Two French doctors have been accused of racism for suggesting that a potential vaccine for coronavirus should first be tested on people in Africa.
The comments were made on the French television channel, LCI, during a discussion on Wednesday about COVID-19 trials set to be launched in Europe and Australia to see if the BCG tuberculosis vaccine could be used to treat the virus.
“It may be provocative. Should we not do this study in Africa where there are no masks, no treatment or intensive care, a little bit like it’s been done for certain AIDS studies, where among prostitutes, we try things, because we know that they are highly exposed and don’t protect themselves?” said Jean-Paul Mira, head of the intensive care unit at the Cochin Hospital in Paris.
Keep readinglist of 3 items
Camille Locht, research director at France’s national health institute, Inserm, agreed: “You are right. And by the way, we are thinking of in parallel about a study in Africa using this same approach.”
It is totally inconceivable we keep on cautioning this.
Africa isn’t a testing lab.
I would like to vividly denounce those demeaning, false and most of all deeply racists words.
Helps us save Africa with the current ongoing Covid 19 and flatten the curve. pic.twitter.com/41GIpXaIYv
— Didier Drogba (@didierdrogba) April 2, 2020
It did not take long for the backlash to begin on social media.
“Africa isn’t a testing lab,” Ivorian professional football player Didier Drogba, who used to play for Chelsea, wrote on Twitter. “I would like to vividly denounce those demeaning, false and most of all deeply racist words.”
Olivier Faure, of France’s Socialist Party, said the marks were hardly a provocation. “It’s not provocation, it’s just racism,” he wrote on Twitter. “Africa is not the laboratory of Europe. Africans are not rats!”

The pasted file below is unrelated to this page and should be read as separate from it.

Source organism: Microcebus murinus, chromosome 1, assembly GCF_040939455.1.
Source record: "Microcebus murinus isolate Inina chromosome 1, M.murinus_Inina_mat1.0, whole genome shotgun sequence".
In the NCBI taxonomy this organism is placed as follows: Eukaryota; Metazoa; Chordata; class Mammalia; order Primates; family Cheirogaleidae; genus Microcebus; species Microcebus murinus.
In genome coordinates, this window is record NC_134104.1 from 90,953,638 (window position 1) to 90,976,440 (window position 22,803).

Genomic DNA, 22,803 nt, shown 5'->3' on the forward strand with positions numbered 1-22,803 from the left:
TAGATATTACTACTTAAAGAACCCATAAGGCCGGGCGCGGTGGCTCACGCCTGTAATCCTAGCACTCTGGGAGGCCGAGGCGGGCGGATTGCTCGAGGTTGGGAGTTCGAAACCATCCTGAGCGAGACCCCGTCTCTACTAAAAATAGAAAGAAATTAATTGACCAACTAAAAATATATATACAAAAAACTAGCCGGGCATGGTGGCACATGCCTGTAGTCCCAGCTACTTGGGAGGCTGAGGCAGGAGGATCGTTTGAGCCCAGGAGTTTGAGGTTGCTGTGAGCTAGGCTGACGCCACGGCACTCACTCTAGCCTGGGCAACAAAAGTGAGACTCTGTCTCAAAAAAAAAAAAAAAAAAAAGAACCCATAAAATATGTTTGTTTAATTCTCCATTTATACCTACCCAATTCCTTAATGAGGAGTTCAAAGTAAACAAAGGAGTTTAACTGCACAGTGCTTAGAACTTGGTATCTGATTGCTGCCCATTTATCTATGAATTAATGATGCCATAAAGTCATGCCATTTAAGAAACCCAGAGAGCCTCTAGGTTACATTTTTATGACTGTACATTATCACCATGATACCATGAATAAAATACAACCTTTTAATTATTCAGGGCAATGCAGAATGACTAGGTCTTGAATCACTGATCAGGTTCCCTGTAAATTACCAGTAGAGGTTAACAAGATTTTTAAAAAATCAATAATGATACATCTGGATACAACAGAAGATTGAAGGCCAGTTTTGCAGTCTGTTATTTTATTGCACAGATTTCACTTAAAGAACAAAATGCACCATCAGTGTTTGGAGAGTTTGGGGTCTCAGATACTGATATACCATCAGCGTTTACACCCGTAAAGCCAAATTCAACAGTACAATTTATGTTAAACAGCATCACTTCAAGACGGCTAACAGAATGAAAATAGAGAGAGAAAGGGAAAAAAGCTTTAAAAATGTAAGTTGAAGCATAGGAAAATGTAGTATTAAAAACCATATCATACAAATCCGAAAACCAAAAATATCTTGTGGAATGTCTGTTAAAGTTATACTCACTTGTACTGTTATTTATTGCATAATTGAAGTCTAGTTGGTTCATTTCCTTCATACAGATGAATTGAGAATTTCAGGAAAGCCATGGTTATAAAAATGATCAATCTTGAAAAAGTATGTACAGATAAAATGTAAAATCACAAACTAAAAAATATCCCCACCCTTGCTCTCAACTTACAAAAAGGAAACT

The anti-racism group SOS Racisme called on France’s media regulator, the Conseil Supérieur de L’Audiovisuel (CSA), to formally condemn the remarks.
The group issued a statement saying, “No, Africans aren’t guinea pigs”, adding that comparison with AIDS and prostitutes was “problematic” and “unwelcome”.
The organisation said the CSA had not responded to their complaint.
“It’s scandalous to see that not a single regulatory authority has come out to publicly denounce these statements,” Amar Thioune, a member of SOS Racisme, told Al Jazeera.
Meanwhile, Le Club des avocats au Maroc, a Moroccan lawyers’ collective, said it was suing Jean-Paul Mira for racial defamation.
On Twitter, Inserm, Locht’s employer, posted a statement accompanied by the hashtag #FakeNews, writing that the remarks were taken out of context.
“A distorted video, taken from an interview on LCI with one of our researchers about a study on the potential use of the BCG vaccine against COVID-19, is now the subject of erroneous interpretation,” the statement said.
It added that Africa “shouldn’t be forgotten or excluded from this research because the pandemic is global”.
Mira later apologised in a statement published by his employer.
“I want to present all my apologies to those who were hurt, shocked and felt insulted by the remarks that I clumsily expressed on LCI this week,” he said.
In an interview with the Huffington Post, Mira further clarified: “Africa could be even more exposed to serious forms of harm because there will be so few masks and little confinement because of societal structure.”
“It seemed interesting to me that in addition to France and Australia, an African country could participate in this study which I had never heard of before hearing about it on the show,” he added.
Africa is currently the continent least affected by COVID-19, with nearly 7,500 cases and about 320 deaths, though there are fears that the number of undetected cases is low due to a lack of testing.
Experts warn that poor health systems in many African countries could lead to a disaster in the event of a severe coronavirus outbreak.